The reasons for this are many; let me consider them one by one.

First, Tamil is of considerable antiquity. It predates the literatures of
other modern Indian languages by more than a thousand years. Its oldest
work, the Tolkappiyam,, contains parts that, judging from the earliest
Tamil inscriptions, date back to about 200 BCE. The greatest works of
ancient Tamil, the Sangam anthologies and the Pattuppattu, date to the
first two centuries of the current era. They are the first great secular
body of poetry written in India, predating Kalidasa's works by two hundred

Second, Tamil constitutes the only literary tradition indigenous to India
that is not derived from Sanskrit. Indeed, its literature arose before the
influence of Sanskrit in the South became strong and so is qualitatively
different from anything we have in Sanskrit or other Indian languages. It
has its own poetic theory, its own grammatical tradition, its own
esthetics, and, above all, a large body of literature that is quite unique.
It shows a sort of Indian sensibility that is quite different from anything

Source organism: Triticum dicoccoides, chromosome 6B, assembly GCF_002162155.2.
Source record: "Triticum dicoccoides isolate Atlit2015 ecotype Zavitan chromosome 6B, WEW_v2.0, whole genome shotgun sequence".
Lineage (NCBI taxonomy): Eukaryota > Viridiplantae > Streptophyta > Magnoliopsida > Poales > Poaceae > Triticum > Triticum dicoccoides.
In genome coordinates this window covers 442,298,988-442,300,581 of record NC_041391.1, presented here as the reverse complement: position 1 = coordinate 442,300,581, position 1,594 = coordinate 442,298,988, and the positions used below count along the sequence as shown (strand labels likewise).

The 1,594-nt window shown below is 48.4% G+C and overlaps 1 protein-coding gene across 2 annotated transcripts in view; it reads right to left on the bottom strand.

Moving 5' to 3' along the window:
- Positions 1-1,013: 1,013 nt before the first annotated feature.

in Sanskrit or other Indian languages, and it contains its own extremely
rich and vast intellectual tradition.

Third, the quality of classical Tamil literature is such that it is fit to
stand beside the great literatures of Sanskrit, Greek, Latin, Chinese,
Persian and Arabic. The subtlety and profundity of its works, their varied
scope (Tamil is the only premodern Indian literature to treat the subaltern
extensively), and their universality qualify Tamil to stand as one of the
great classical traditions and literatures of the world. Everyone knows the
Tirukkural, one of the world's greatest works on ethics; but this is merely
one of a myriad of major and extremely varied works that comprise the Tamil
classical tradition. There is not a facet of human existence that is not
explored and illuminated by this great literature.

Finally, Tamil is one of the primary independent sources of modern Indian
culture and tradition. I have written extensively on the influence of a
Southern tradition on the Sanskrit poetic tradition. But equally important,
the great sacred works of Tamil Hinduism, beginning with the Sangam
Anthologies, have undergirded the development of modern Hinduism. Their
ideas were taken into the Bhagavata Purana and other texts (in Telugu and
Kannada as well as Sanskrit), whence they spread all over India. Tamil has
its own works that are considered to be as sacred as the Vedas and that are